Wales coach Ioan Cunningham was proud of his side's effort, especially in the forwards, but missed opportunities denied them tries that could have made the game closer.
"But with the Black Ferns being so lethal, you turn the ball over, [and] they run it from 60, and you have gone from being five metres out from their try line to under the sticks.
"We knew from watching them that they had a great offload game. They keep the ball alive.
"They were smart in their approach. Early on they went through us. The picked with their forwards early which narrowed our defence, and then kicked smartly behind us. The momentum built, and they got a few tries in."
Wales looked to use their set piece as a weapon to gain penalties and territory without winning effect.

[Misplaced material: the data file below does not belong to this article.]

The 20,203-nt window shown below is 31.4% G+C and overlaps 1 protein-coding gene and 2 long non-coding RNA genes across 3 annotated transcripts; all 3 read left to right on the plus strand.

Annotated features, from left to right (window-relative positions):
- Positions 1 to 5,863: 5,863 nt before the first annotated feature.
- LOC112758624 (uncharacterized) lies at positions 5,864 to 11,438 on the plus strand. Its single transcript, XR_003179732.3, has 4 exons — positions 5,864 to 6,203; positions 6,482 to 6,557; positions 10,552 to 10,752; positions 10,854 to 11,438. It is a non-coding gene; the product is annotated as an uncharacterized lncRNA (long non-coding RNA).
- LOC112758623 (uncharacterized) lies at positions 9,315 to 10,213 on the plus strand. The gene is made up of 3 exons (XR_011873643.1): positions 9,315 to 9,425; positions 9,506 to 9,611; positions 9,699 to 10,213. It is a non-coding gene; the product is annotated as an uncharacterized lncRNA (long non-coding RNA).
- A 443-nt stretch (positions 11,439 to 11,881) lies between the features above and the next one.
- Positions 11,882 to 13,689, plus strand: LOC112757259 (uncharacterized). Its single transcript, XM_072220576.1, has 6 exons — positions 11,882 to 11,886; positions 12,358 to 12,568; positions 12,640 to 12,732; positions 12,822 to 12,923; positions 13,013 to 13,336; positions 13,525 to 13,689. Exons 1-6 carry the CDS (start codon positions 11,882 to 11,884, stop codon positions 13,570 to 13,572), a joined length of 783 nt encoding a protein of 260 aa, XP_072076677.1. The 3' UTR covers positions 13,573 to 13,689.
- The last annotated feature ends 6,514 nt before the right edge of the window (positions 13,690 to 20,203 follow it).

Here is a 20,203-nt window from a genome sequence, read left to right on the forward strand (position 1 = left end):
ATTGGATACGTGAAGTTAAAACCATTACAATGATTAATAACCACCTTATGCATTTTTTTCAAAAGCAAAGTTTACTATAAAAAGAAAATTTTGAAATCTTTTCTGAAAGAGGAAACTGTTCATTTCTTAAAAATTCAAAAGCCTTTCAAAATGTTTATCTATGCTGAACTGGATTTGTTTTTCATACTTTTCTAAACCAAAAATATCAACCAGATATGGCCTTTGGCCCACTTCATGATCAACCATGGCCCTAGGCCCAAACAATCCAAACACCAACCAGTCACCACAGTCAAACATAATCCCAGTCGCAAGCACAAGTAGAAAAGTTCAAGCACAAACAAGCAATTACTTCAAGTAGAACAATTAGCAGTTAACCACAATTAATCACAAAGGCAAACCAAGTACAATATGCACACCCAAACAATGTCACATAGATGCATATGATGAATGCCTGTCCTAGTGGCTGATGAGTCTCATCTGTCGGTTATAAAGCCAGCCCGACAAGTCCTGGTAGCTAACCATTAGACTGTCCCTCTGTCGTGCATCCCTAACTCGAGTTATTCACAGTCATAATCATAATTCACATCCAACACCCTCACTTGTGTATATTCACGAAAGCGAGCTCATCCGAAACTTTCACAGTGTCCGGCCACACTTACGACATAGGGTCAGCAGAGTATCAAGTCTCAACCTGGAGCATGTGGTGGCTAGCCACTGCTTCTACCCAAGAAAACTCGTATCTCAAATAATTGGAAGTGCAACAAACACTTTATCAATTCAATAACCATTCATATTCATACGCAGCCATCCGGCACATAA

However, the Welsh players benefited from the experience.
"Firstly, to see the intensity they play at, the ambition they have. It gives us belief that we can go after sides like this, especially up front if we stick to our structures and show that belief. We can create opportunities against these teams."
Captain Siwan Lillicrap said while the set piece was dominant, Wales hadn't capitalised on opportunities and didn't front up physically.
"Credit to the Black Ferns, they put everything at us.
"They scored a couple of quick tries in the first half and again in the second half. That isn't the way we wanted to start.
"They pounced on our mistakes. They have deadly wingers that can create stuff from nothing. They have deadly players all around the park with great attacking ability.
"It's a huge honour to play New Zealand. The Black Ferns are a credit to women's rugby, and I wish them all the best for the tournament."